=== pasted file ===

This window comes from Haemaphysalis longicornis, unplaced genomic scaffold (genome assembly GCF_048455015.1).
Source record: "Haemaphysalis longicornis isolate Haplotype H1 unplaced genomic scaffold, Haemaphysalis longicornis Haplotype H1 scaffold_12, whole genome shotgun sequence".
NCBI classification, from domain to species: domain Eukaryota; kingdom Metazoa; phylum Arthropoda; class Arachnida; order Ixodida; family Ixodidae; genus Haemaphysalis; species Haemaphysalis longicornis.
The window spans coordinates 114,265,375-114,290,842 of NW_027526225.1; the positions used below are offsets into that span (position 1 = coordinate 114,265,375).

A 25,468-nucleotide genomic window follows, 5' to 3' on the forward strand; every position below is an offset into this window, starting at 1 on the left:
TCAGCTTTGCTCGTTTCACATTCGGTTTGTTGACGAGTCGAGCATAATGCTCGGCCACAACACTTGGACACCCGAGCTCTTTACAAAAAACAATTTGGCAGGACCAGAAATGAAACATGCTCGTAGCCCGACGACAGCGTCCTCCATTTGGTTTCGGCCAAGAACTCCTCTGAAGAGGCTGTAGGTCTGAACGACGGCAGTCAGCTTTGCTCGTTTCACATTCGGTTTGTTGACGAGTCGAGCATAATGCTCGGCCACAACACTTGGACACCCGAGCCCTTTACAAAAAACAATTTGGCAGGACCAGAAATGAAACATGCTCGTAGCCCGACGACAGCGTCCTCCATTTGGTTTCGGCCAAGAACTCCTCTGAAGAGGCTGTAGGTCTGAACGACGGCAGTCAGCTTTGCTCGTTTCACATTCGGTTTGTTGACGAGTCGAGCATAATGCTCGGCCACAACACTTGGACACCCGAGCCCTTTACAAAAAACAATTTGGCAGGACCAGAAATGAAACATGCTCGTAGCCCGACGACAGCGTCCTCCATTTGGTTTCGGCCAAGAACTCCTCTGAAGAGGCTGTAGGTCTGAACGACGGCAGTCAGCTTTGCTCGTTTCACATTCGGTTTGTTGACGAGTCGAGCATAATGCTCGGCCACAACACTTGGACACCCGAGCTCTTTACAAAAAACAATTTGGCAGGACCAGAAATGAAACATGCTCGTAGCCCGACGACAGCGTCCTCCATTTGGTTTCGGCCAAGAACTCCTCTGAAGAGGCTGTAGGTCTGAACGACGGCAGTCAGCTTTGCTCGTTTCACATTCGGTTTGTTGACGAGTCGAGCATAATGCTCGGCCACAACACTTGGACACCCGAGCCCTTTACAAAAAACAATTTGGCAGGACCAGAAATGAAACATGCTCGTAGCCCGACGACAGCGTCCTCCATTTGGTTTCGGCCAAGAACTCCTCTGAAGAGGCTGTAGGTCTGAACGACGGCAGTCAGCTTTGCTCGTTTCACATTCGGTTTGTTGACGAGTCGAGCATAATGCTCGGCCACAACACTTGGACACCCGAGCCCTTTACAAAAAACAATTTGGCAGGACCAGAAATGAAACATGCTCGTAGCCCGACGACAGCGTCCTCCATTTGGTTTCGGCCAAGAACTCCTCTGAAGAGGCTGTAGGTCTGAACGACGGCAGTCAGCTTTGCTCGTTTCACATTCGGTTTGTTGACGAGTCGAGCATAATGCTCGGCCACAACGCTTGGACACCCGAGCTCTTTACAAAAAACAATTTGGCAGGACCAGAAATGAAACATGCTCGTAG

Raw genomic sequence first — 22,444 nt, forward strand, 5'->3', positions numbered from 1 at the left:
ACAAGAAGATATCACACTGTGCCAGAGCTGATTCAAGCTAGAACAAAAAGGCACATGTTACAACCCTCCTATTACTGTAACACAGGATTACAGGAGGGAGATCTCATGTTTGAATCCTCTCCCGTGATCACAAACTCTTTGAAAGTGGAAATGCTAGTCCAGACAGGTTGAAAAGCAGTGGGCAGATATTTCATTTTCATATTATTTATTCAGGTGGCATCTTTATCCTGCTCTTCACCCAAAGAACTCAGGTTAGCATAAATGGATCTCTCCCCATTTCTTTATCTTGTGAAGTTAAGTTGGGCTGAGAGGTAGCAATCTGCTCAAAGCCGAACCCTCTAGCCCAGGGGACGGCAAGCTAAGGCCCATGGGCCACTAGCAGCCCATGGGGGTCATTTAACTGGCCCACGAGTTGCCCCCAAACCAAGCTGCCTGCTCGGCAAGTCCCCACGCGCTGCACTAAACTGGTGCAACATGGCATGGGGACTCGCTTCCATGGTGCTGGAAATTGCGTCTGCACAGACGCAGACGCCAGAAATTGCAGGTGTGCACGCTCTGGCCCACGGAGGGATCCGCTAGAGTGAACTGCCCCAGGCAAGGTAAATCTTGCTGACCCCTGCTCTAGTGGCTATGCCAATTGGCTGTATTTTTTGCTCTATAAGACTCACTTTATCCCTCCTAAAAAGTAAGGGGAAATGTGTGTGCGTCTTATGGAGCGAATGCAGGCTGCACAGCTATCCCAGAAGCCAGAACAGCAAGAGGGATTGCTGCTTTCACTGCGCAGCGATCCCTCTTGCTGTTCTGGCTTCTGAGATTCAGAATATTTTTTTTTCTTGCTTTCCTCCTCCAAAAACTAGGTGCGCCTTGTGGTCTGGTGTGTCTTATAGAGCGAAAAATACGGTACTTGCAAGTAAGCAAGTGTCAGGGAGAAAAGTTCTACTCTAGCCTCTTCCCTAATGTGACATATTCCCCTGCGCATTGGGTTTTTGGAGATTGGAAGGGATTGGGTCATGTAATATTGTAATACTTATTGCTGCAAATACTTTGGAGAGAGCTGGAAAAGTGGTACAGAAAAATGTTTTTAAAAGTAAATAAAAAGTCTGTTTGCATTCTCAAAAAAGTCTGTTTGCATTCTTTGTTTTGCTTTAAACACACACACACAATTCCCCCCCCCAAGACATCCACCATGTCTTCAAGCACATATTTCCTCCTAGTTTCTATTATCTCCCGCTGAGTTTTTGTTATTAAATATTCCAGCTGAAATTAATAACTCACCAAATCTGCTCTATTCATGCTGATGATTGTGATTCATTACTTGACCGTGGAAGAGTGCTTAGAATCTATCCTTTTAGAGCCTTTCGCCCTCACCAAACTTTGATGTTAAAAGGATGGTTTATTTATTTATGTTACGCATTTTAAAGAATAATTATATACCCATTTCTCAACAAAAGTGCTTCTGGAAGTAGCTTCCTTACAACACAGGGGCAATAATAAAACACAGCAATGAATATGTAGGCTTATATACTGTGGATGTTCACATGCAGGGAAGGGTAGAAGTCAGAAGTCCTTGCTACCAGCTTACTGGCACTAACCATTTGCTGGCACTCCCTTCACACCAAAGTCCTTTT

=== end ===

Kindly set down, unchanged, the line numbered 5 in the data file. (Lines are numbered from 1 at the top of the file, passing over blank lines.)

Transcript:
A 25,468-nucleotide genomic window follows, 5' to 3' on the forward strand; every position below is an offset into this window, starting at 1 on the left: